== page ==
"Dell does deserve credit for cramming a full slot-load DVD-RW into a reasonably thin chassis, although the need for optical drives seems to be diminishing with each passing year."

    I honestly do not understand the mind of Dell.
    They have a chance to deliver a DIFFERENT type of computer --- an ultrabook that doesn't make the compromises of a MacBook Air, but also is not burdened with useless crap like an optical drive. But no, rather than deliver something innovative, they go all in copying the MacBook Pro. Really pathetic.
    (And yeah, having a USB3 port rather than a Thunderbolt port doesn't change the fact that this is a MacBook Pro clone.)
    Reply
  • ramvalleru - Tuesday, December 20, 2011 - link

    Apple copied the chick-let style keybord from Sony. Reply
  • AnnonymousCoward - Tuesday, October 25, 2011 - link

    1. 1366x768 glossy TN is complete crap. Use 16:10, and offer matte IPS for a reasonable cost.
    2. I doubt this "space age looking keyboard" types as well as a Latitude keyboard.
    3. The arrow keys aren't full size.
    4. An i5 laptop deserves >2 USB ports.
    5. How about offering a 120GB SSD for a reasonable +$150?
    Reply
  • TheYeti - Tuesday, October 25, 2011 - link

    We got one of these in the office a few weeks ago. The thing that we were most astounded by was the small size of the display in comparison to the size of the bottom case. The laptop was a tight fit in the same case as my 17 inch macbook pro had a roomy fit. It wouldn't fit in any of the 15 inch laptop cases that anyone in the office had.

    The display has a black border, the black border has a chrome border, the hinge is not set in the back of the bottom case, but at the top the bottom case has a plastic border, the plastic border has a chrome border. all in all the exterior of all the plastics protrudes about an inch and a half from the screen edge, and it isn't a nice screen either.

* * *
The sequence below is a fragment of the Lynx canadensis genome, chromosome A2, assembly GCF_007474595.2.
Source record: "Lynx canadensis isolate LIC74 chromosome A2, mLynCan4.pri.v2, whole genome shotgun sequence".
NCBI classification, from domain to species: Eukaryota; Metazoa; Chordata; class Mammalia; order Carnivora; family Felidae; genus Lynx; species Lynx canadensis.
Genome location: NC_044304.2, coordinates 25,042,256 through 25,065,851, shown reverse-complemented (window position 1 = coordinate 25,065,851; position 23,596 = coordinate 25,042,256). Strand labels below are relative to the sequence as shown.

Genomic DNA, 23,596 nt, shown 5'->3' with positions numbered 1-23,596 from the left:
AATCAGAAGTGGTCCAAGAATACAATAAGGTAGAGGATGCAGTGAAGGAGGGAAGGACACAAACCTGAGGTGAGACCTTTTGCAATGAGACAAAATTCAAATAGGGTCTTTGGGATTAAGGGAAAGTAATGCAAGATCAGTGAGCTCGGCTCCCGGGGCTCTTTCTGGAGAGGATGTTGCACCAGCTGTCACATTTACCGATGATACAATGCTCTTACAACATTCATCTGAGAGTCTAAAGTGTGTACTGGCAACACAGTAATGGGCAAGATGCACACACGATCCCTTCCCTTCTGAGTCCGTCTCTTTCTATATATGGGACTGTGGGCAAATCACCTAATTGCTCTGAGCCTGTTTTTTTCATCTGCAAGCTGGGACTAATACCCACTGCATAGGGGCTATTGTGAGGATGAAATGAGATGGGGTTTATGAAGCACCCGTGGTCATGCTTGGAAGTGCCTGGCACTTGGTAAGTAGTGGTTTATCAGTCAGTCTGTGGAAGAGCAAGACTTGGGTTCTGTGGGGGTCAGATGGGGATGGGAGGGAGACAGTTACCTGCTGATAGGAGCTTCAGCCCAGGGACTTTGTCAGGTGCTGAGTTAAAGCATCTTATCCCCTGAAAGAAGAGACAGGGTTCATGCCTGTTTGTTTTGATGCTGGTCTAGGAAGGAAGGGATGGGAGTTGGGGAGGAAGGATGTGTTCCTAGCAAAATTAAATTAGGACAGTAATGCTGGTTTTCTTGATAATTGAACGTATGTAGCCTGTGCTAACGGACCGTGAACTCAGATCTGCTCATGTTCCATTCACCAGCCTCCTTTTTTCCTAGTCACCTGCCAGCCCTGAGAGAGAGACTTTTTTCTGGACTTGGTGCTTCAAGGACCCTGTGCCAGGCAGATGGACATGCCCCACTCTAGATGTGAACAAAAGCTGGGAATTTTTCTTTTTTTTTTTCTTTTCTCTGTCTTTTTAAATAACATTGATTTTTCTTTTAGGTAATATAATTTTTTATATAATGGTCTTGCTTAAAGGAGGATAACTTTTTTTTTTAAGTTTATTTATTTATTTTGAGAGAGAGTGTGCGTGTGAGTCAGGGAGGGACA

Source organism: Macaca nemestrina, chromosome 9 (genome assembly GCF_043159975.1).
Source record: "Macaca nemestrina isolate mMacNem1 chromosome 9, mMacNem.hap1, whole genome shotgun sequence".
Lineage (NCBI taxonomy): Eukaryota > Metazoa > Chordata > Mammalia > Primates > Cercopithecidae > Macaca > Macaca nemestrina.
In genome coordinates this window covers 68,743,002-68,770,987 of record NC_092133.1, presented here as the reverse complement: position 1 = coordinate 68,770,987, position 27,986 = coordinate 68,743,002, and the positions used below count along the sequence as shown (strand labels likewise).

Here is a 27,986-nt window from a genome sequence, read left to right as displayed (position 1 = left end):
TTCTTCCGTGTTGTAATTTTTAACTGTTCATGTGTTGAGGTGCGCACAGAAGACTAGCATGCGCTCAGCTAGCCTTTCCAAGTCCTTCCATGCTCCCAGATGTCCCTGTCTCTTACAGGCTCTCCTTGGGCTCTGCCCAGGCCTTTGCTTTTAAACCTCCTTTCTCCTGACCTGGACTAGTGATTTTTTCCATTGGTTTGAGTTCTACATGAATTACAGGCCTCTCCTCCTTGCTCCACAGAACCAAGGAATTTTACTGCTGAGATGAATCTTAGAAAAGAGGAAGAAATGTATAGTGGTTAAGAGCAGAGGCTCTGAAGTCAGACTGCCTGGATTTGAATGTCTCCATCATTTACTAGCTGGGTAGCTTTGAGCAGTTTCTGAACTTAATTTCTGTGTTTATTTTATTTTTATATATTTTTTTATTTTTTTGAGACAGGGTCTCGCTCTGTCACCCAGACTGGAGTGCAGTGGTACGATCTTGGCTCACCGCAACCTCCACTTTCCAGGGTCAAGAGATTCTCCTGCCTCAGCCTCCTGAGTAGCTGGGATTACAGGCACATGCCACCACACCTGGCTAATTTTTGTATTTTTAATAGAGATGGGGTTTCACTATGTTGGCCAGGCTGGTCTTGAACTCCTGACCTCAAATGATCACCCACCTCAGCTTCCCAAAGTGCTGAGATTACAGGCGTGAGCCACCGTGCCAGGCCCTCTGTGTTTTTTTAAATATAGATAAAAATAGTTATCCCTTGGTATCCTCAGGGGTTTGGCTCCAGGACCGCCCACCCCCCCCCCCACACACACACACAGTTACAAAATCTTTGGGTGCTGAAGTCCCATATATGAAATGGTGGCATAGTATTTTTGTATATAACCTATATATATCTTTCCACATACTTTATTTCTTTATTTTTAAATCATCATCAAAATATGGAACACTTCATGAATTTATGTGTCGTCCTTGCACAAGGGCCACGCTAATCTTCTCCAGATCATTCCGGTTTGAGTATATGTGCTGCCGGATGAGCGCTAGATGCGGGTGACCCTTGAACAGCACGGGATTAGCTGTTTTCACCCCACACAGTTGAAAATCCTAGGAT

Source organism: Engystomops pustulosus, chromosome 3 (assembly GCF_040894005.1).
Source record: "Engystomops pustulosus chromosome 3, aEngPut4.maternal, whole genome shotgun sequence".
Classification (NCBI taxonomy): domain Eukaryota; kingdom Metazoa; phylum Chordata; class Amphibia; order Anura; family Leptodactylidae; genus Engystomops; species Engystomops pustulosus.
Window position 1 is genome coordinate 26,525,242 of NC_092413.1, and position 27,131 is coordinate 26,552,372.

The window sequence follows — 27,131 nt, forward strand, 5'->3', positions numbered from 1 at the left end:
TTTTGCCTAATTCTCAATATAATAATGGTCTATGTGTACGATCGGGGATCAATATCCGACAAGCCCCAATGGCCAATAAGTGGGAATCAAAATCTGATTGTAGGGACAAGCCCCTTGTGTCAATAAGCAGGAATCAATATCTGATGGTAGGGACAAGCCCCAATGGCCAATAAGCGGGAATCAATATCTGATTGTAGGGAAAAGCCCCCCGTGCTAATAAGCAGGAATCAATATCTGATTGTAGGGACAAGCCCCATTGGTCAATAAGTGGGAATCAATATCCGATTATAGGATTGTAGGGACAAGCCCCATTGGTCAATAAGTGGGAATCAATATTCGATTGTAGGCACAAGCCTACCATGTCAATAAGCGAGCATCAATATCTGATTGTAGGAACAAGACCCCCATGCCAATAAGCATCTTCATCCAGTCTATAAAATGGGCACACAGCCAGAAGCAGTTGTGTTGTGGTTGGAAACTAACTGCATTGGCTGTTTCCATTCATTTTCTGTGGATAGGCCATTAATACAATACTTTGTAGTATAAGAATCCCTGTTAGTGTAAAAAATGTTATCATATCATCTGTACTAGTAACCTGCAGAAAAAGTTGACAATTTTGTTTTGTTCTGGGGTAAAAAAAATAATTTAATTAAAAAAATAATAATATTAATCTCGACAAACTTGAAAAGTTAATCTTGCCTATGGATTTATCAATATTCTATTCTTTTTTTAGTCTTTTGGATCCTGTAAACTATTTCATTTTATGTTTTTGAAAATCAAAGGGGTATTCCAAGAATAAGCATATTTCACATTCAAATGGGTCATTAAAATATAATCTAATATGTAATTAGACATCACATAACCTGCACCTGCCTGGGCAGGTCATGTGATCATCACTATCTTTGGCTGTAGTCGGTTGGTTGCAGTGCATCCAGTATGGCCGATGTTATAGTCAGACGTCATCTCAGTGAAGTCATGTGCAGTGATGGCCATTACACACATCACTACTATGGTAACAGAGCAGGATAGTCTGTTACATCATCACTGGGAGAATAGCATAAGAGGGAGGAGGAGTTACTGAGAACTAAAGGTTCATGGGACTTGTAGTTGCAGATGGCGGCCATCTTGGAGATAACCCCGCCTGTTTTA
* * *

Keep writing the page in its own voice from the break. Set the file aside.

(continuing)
When you hold it in your hands it feels like someone took a thin 17 inch laptop, stuck a 13 inch screen on it, and tried to hide the fact. Like putting those "don't drive over 45mph" spare wheels on a 4x4 so that it will fit in the garage. It has muscle and will move, but it is crippled by the screen.
    Reply
  • JarredWalton - Tuesday, October 25, 2011 - link

    I'm confused... what laptop are you talking about? Certainly not the XPS 14z, and I can't recall any laptop I've seen with a 13" display that is anywhere near the size of a 17" chassis. The worst I've seen in the "small screen, large chassis" department is the Alienware M11x, which is nearly a 13" chassis. Reply
  • Brad4 - Tuesday, October 25, 2011 - link

    I would not even accept one of these for free. The first thing I looked for was the resolution, and quickly determined that I am not interested in this sorry little laptop. A 16:9 ratio is disgusting. I'm a windows user and buy Apple because they offer a 16:10 resolution. Reply
  • Fanfoot - Wednesday, October 26, 2011 - link

    Sorry, but you don't talk about the trackpad and keyboard. I had a 15z for a while, and had to return it. In general I think it was a very nice laptop, HOWEVER the trackpad constantly reacted to bits of my palms touching it, causing the mouse pointer to jump randomly about. Plugging in an external mouse and setting it up to disable the trackpad once one is plugged in fixed that. However, as a programmer the keyboard remained an unfixable problem. The lack of unshifted home and end keys was something I simply couldn't get past. Lots of people might never notice this problem, but for a programmer I don't think the omission is acceptable. Reply
  • JarredWalton - Wednesday, October 26, 2011 - link

    You're right, I neglected to cover this much. I've added a paragraph specifically about the touchpad, as you're right: the 15z was more prone to errant clicks. The 15z (at least initially -- perhaps it has changed?) used a Cypress touchpad, while the 14z uses a Synaptics touchpad. There are a few extra settings on the Synaptics that help reduce the amount of errant clicks/brushes, particularly while typing. The keyboard I referenced in passing, but I've clarified a bit more why I prefer the XPS 15 layout to the 15z/14z.

    Thanks for the comment!
    Reply
  • mashimaroo - Monday, October 31, 2011 - link

    ive had my fair share of dell laptops but this new line looks pretty good. the main problem ive had with my laptop is fan control and heating issues Reply
  • tipoo - Saturday, February 25, 2012 - link

    Yeah, I hate Dells default fan control and no applications that I know of can controll it in new Dells. It only picks from 4 or 5 speeds rather than a gradual ramp up so it can go from silent to audible on and off, its annoying. Reply